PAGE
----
Friday, June 19, 2009

okonomiyaki - version 2.0

I make an okonomiyaki (Japanese savoury pancake) with ramen noodles sometimes, but it's also really good Osaka style (recipe here, though read on to see how I change it a bit) - with pork, cabbage, and green onions. Gets those salivary glands going (especially if you're breastfeeding and hungry all the time anyway, though I don't know anyone like that). Okonomiyaki has such a variety of flavors and textures that all sing in your mouth to create this addictively beautiful melody with notes of sweet (the brown sauce), sour (the pink ginger pickles), sharp (onions), salty, crunchy, soft.

Matthew the Preschooler Bean likes to help me make them.

Whisking the eggs...

Mixing the batter...

Chowing down (please excuse the excited gaping-mouth-full-of-food)...going, going...


Our favorite okonomiyaki shop (Miyako) is actually in the food court of a mall, if you can believe it!

There's always a huge line of people waiting there to get their hands on this good stuff...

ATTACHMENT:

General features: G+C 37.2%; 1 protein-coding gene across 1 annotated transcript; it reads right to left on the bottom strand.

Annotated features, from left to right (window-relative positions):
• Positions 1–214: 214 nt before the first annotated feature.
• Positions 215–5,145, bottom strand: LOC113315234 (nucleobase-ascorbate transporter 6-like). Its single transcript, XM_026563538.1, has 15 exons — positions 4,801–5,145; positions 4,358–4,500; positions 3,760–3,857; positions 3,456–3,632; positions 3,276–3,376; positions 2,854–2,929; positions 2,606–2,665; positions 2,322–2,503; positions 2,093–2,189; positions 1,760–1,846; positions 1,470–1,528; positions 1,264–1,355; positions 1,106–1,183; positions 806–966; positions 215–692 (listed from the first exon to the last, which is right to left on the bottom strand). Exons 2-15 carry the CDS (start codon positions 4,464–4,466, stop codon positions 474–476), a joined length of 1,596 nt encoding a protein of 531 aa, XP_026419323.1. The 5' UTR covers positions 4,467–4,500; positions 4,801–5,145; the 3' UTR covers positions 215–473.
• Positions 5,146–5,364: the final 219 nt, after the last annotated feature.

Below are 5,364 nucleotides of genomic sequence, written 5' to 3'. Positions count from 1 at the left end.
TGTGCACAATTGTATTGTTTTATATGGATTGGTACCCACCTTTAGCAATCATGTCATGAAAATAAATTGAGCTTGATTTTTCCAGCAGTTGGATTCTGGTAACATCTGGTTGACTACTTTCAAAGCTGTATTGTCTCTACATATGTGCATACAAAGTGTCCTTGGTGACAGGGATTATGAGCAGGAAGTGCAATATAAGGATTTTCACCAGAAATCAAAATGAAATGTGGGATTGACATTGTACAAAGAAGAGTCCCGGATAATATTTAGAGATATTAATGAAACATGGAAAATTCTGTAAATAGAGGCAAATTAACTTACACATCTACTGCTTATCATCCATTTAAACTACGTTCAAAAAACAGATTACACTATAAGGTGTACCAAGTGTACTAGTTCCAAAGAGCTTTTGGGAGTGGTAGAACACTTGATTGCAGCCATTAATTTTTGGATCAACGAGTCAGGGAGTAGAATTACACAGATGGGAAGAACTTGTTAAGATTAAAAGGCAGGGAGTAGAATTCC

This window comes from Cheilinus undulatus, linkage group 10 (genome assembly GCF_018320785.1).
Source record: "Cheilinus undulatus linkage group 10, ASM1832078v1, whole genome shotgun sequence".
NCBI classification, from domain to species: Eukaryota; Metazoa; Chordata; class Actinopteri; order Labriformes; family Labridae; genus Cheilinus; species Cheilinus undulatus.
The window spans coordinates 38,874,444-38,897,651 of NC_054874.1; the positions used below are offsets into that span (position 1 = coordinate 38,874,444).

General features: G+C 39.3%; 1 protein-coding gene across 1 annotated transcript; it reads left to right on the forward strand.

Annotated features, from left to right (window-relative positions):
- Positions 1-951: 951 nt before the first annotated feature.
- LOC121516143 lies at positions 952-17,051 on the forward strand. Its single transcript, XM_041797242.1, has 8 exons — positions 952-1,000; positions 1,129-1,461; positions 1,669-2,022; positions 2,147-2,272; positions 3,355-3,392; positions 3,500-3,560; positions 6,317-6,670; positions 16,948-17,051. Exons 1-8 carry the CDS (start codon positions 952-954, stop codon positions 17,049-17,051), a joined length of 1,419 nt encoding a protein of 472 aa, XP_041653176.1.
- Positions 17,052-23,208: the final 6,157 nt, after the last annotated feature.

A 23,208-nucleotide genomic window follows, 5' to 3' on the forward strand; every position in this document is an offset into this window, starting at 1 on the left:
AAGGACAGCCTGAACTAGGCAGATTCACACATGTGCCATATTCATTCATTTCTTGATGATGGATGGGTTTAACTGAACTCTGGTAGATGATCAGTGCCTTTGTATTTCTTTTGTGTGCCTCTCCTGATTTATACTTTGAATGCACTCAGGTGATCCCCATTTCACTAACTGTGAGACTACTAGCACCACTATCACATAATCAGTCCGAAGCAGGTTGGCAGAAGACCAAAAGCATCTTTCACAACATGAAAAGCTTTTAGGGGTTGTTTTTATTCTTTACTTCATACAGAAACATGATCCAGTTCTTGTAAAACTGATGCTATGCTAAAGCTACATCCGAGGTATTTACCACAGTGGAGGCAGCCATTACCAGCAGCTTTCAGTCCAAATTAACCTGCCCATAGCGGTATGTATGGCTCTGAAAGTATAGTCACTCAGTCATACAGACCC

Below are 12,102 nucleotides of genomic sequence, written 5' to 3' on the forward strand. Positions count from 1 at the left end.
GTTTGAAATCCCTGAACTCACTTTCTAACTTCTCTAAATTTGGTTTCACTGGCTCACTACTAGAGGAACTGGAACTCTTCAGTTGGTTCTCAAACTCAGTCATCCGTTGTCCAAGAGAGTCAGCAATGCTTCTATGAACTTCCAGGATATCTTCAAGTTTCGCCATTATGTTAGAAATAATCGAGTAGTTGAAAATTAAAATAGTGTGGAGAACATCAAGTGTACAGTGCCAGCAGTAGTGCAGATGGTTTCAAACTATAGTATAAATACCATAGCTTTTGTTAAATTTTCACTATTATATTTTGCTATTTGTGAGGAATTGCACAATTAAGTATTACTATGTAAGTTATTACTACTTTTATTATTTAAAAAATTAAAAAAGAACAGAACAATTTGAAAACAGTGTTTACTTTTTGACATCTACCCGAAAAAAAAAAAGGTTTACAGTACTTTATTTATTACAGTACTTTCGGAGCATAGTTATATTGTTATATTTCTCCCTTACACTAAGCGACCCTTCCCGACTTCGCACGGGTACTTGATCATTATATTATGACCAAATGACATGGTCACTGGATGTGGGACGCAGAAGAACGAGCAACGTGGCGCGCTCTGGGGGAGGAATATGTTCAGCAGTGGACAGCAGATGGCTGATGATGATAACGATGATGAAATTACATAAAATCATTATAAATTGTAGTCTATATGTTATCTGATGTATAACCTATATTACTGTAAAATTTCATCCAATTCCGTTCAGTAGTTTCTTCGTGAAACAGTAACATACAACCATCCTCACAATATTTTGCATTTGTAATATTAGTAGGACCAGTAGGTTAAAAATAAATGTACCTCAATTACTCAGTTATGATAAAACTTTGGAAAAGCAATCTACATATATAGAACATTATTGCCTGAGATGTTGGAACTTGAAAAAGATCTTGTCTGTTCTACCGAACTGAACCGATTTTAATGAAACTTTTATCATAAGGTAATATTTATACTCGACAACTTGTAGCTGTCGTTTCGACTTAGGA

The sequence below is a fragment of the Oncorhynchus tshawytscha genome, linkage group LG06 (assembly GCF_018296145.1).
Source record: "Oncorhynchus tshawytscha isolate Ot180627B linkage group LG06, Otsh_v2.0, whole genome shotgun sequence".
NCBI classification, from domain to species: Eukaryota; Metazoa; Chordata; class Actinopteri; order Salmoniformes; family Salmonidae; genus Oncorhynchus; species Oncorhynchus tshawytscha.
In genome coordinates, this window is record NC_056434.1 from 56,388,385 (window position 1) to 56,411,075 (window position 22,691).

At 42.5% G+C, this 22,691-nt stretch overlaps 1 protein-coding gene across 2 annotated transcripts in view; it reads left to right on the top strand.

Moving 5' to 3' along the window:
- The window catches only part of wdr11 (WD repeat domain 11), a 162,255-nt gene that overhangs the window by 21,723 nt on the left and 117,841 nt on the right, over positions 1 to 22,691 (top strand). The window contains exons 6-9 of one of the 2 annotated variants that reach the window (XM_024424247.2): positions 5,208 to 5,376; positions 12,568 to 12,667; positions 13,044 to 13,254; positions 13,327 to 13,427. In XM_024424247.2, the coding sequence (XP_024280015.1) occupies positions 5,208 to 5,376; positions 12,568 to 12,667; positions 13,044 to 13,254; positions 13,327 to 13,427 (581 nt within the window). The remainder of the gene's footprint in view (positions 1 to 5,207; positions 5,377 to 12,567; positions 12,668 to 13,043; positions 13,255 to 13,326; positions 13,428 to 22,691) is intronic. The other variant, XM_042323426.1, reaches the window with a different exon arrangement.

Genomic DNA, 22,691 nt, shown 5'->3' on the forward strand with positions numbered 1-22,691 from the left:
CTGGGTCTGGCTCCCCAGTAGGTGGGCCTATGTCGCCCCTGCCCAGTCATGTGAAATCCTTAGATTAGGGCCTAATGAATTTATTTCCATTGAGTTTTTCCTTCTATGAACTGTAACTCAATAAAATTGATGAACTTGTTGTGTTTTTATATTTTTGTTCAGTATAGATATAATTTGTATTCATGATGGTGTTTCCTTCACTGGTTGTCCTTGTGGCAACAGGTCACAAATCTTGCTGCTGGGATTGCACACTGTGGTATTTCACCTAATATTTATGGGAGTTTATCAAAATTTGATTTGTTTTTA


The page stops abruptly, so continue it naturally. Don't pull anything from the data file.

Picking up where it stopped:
(These pics were actually from March, in case you're wondering about the warm clothes!)

The recipe in the link above calls for tenkasu (tempura flakes), but I just use panko (Japanese breadcrumbs). I'm sure wherever you are and whatever you have (or don't have) access to, you could just use regular breadcrumbs. I used water instead of dashi, and in addition to the pork, cabbage, and green onion, I also added grated carrots (toally un-Japanese of me).

I served it with mayo (just for hubby - I'm not much of a mayo girl myself but it's the big thing over here to have on your okonomiyaki, believe it or not), tonkatsu sauce (kind of a sweet tangy brown sauce - recipe here if you don't have access to it in your neck of the woods), katsuobushi (bonito fish) flakes, extra green onions, and beni shoga (pink pickled ginger strips).

Have you ever made okonomiyaki, and if so, was it similar to this style or pretty different? There are so many ways to make it over here in Japan - with seafood, chicken, pork, different veggies, you name it.

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